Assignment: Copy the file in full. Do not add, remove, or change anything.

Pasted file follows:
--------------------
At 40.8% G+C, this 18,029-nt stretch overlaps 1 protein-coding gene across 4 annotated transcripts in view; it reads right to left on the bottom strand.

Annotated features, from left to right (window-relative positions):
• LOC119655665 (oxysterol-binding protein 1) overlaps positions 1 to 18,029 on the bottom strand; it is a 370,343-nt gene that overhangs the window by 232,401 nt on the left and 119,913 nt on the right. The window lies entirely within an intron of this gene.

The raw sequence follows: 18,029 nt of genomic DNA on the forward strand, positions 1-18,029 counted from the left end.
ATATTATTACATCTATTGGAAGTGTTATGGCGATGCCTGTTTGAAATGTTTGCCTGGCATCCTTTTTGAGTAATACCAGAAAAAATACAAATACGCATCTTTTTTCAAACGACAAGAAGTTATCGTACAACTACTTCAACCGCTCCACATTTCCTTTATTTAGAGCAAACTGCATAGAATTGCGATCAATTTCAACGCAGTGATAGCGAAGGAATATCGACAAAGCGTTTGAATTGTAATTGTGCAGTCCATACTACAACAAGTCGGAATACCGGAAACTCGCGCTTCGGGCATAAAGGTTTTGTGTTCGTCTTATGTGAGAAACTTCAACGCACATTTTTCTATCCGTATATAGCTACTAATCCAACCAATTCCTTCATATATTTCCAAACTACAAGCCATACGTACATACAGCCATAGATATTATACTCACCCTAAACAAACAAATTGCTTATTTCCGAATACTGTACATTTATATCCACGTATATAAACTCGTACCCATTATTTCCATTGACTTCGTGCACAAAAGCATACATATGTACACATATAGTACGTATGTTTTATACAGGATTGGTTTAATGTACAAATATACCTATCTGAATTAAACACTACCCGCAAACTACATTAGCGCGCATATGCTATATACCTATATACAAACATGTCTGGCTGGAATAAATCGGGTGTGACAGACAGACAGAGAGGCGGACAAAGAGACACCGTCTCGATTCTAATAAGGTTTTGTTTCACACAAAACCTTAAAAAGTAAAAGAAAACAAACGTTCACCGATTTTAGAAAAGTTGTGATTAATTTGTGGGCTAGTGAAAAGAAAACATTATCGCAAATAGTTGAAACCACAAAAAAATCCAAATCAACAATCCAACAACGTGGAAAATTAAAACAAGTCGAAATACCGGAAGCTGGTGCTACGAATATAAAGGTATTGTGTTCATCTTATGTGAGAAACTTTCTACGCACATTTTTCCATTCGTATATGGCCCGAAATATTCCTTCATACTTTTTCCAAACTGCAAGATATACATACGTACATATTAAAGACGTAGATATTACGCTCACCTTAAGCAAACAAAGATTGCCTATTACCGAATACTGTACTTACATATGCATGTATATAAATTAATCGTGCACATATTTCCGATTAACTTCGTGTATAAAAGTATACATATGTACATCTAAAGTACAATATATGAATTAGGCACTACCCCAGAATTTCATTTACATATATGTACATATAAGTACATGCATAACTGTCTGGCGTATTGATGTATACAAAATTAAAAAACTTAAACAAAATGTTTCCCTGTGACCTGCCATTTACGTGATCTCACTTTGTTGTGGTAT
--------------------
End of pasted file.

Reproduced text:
At 40.8% G+C, this 18,029-nt stretch overlaps 1 protein-coding gene across 4 annotated transcripts in view; it reads right to left on the bottom strand.

Annotated features, from left to right (window-relative positions):
• LOC119655665 (oxysterol-binding protein 1) overlaps positions 1 to 18,029 on the bottom strand; it is a 370,343-nt gene that overhangs the window by 232,401 nt on the left and 119,913 nt on the right. The window lies entirely within an intron of this gene.

The raw sequence follows: 18,029 nt of genomic DNA on the forward strand, positions 1-18,029 counted from the left end.
ATATTATTACATCTATTGGAAGTGTTATGGCGATGCCTGTTTGAAATGTTTGCCTGGCATCCTTTTTGAGTAATACCAGAAAAAATACAAATACGCATCTTTTTTCAAACGACAAGAAGTTATCGTACAACTACTTCAACCGCTCCACATTTCCTTTATTTAGAGCAAACTGCATAGAATTGCGATCAATTTCAACGCAGTGATAGCGAAGGAATATCGACAAAGCGTTTGAATTGTAATTGTGCAGTCCATACTACAACAAGTCGGAATACCGGAAACTCGCGCTTCGGGCATAAAGGTTTTGTGTTCGTCTTATGTGAGAAACTTCAACGCACATTTTTCTATCCGTATATAGCTACTAATCCAACCAATTCCTTCATATATTTCCAAACTACAAGCCATACGTACATACAGCCATAGATATTATACTCACCCTAAACAAACAAATTGCTTATTTCCGAATACTGTACATTTATATCCACGTATATAAACTCGTACCCATTATTTCCATTGACTTCGTGCACAAAAGCATACATATGTACACATATAGTACGTATGTTTTATACAGGATTGGTTTAATGTACAAATATACCTATCTGAATTAAACACTACCCGCAAACTACATTAGCGCGCATATGCTATATACCTATATACAAACATGTCTGGCTGGAATAAATCGGGTGTGACAGACAGACAGAGAGGCGGACAAAGAGACACCGTCTCGATTCTAATAAGGTTTTGTTTCACACAAAACCTTAAAAAGTAAAAGAAAACAAACGTTCACCGATTTTAGAAAAGTTGTGATTAATTTGTGGGCTAGTGAAAAGAAAACATTATCGCAAATAGTTGAAACCACAAAAAAATCCAAATCAACAATCCAACAACGTGGAAAATTAAAACAAGTCGAAATACCGGAAGCTGGTGCTACGAATATAAAGGTATTGTGTTCATCTTATGTGAGAAACTTTCTACGCACATTTTTCCATTCGTATATGGCCCGAAATATTCCTTCATACTTTTTCCAAACTGCAAGATATACATACGTACATATTAAAGACGTAGATATTACGCTCACCTTAAGCAAACAAAGATTGCCTATTACCGAATACTGTACTTACATATGCATGTATATAAATTAATCGTGCACATATTTCCGATTAACTTCGTGTATAAAAGTATACATATGTACATCTAAAGTACAATATATGAATTAGGCACTACCCCAGAATTTCATTTACATATATGTACATATAAGTACATGCATAACTGTCTGGCGTATTGATGTATACAAAATTAAAAAACTTAAACAAAATGTTTCCCTGTGACCTGCCATTTACGTGATCTCACTTTGTTGTGGTAT